Korean Translation: 8 Facts You Need to Know
By United Language Group
Although it’s often overlooked in favor of Chinese or Japanese, Korean is a unique and fascinating language. Are you considering translating some of your business content into Korean? Are you looking for Korean translation services? Or do you simply love learning about other languages?
Either way, here are 8 facts you need to know about Korean translation.
KOREAN HAS MORE NATIVE SPEAKERS THAN FRENCH (AT LEAST BY SOME ESTIMATES.)
The Korean language has 76-77 million native speakers as of 2007, compared to 75 million for French.
Korean is an official language in both North and South Korea. That said, you’ll find Korean immigrant communities across the globe. For example, in California, the Los Angeles area has the largest population of ethnic Koreans outside of the Korean peninsula.
And you can also hear and see Korean even in places you might not expect. For example, Atlanta, Georgia has approximately 50,000 individuals of Korean descent. It also has 4 Korean-language television stations and a daily Korean newspaper. Even smaller cities and towns sometimes may have significant populations of native speakers who require Korean translation, especially for critical subjects like health care and legal matters.
KOREAN IS A LANGUAGE ISOLATE.
Although there are a few extinct languages thought to have been in the same family, the Korean language is an orphan, with no living relatives.
KOREAN SCRIPT IS CALLED HANGUL.
King Sejong the Great invented the Hangul script in the 15th century as a way to increase the literacy rate among the Korean people. Before that, Korean was written with Chinese characters called hanja. Hanja are still used in certain limited circumstances today.
Korean is one of the top 10 languages online.
According to Common Sense Advisory, Korean is number 10 on the list of the top 10 languages that reign online.
Translating a document into Korean? Triangles are a bad idea.
Triangles have “negative connotations” in Korean culture. It’s best to avoid them in graphics, documents, promotional materials, and business presentations.
Korean translations typically require less length but more height than the English source text.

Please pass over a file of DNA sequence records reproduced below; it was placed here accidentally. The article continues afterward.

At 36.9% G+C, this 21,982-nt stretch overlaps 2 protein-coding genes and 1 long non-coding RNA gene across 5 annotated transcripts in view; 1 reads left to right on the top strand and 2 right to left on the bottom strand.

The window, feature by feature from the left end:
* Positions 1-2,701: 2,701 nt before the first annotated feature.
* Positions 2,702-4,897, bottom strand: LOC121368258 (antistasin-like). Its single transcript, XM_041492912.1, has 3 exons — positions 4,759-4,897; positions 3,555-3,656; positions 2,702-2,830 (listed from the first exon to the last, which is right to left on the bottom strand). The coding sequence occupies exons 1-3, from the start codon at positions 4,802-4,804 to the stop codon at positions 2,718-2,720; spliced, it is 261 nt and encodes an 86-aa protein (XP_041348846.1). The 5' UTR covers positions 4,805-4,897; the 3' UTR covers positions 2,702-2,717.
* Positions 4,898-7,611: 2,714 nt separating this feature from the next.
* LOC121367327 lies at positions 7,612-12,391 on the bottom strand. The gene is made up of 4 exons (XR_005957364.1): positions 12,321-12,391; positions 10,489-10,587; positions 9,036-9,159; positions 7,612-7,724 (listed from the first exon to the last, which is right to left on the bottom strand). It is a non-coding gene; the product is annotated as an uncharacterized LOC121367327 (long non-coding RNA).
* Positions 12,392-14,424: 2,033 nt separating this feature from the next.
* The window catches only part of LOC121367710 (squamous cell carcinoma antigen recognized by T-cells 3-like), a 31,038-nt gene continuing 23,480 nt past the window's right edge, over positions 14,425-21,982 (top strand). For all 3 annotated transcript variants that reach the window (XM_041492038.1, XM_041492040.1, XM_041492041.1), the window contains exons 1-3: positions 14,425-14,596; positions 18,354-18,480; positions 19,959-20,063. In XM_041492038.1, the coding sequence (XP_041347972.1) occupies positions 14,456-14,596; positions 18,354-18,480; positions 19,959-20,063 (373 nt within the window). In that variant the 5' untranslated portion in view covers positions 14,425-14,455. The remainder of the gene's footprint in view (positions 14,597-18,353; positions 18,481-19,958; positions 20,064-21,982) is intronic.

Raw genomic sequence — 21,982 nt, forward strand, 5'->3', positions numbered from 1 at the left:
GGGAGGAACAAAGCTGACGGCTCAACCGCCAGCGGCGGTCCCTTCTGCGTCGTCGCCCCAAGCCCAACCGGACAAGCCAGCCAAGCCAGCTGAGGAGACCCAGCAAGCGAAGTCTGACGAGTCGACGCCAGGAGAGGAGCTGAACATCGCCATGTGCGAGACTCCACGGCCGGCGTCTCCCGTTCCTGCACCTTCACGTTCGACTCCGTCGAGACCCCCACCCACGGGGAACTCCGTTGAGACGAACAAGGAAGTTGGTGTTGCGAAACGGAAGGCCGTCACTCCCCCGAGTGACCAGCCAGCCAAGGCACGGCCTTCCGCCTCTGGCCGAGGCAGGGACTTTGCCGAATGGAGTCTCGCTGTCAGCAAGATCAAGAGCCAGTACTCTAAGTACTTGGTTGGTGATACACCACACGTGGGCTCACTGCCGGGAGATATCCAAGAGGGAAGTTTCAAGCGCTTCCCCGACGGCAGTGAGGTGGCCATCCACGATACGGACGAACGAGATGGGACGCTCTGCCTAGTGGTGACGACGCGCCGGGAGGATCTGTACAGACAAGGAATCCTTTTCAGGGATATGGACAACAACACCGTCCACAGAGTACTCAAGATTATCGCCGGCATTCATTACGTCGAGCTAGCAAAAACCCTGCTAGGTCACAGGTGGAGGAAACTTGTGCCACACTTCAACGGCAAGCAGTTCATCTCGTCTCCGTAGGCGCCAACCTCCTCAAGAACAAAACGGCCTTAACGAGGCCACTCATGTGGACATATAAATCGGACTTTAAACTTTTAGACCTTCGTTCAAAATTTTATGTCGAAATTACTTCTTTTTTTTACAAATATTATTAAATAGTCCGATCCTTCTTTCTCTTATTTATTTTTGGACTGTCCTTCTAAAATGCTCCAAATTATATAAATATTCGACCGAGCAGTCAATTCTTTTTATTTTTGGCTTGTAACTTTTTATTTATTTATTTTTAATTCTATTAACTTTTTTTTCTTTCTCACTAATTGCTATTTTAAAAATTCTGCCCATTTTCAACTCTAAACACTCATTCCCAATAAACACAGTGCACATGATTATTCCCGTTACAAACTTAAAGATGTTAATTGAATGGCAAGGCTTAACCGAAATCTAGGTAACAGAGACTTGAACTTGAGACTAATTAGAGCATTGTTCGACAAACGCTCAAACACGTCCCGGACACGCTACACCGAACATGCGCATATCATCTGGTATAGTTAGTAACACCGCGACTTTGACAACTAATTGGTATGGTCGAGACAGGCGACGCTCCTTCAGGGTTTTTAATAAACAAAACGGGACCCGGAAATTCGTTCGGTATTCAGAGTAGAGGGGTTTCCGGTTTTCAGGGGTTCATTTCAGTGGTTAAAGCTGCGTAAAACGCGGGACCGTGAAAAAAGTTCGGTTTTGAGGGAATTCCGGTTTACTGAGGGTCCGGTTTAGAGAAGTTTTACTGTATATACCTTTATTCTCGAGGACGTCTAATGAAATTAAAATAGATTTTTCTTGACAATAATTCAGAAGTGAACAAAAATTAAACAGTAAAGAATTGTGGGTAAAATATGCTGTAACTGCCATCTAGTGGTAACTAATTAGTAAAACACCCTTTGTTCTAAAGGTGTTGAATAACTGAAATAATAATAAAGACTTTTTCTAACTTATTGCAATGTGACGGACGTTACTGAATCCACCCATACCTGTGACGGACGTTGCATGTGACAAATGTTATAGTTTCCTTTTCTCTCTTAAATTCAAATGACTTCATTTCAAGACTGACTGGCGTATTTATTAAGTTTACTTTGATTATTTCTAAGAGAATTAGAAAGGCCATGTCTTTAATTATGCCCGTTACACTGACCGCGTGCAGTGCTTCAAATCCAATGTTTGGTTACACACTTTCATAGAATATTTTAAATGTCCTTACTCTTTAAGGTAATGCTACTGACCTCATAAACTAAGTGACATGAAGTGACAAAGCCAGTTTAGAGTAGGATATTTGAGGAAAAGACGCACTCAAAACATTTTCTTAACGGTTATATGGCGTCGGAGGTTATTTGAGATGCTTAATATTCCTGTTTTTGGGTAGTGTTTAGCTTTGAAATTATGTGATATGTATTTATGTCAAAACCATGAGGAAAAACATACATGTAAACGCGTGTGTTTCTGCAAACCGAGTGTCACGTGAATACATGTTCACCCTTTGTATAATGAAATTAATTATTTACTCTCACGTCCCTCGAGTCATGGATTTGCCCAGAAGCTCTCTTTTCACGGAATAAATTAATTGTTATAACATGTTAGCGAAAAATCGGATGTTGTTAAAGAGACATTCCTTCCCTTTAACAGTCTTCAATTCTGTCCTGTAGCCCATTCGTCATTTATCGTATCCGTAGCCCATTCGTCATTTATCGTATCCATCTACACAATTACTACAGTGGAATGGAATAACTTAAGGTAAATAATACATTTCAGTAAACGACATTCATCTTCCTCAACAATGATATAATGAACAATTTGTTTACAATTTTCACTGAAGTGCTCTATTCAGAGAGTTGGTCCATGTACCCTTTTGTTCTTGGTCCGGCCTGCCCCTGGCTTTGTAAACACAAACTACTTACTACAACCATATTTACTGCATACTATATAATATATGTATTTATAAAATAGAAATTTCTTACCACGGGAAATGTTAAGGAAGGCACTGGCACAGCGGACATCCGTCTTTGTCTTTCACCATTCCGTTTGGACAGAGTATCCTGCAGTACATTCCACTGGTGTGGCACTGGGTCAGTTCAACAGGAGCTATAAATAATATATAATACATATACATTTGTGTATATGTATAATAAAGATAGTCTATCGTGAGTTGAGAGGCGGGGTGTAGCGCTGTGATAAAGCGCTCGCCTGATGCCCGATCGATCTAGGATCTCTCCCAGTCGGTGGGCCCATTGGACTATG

Korean translations usually take up less horizontal space than the English source text. On average, the Korean version contracts by 10-15%. However, hangul is also taller than Latin text. So, it requires more line height. And since the characters are more complex, the designer may need to increase the font size to keep the writing legible.
Status indicators are extremely important in both written and spoken Korean.
Korean uses a system of honorifics to indicate the writer’s relationship to the audience. Korean honorifics include nouns, verbs and honorific forms of address. It’s vital to know your audience and address them appropriately. If you use the wrong honorifics, your readers may take offense.
45% of South Koreans have limited English proficiency.
Doing business in South Korea? According to the Korea Times, 45% of Koreans have limited English proficiency. So, don’t rely on your customers to speak English!
As you can see, Korean requires a certain amount of expertise. At VIA we use native-speaking translators who understand both the language and the culture. This ensures that your Korean audience gets an accurate translation and your message comes through clearly every time.
For more information about our expert translators and award-winning translation services, call us today at 1-800-737-8481!
United Language Group
Andrew is a staff writer at United Language Group. He is especially interested in digital marketing, translation technology, as well as cultural and linguistic studies.
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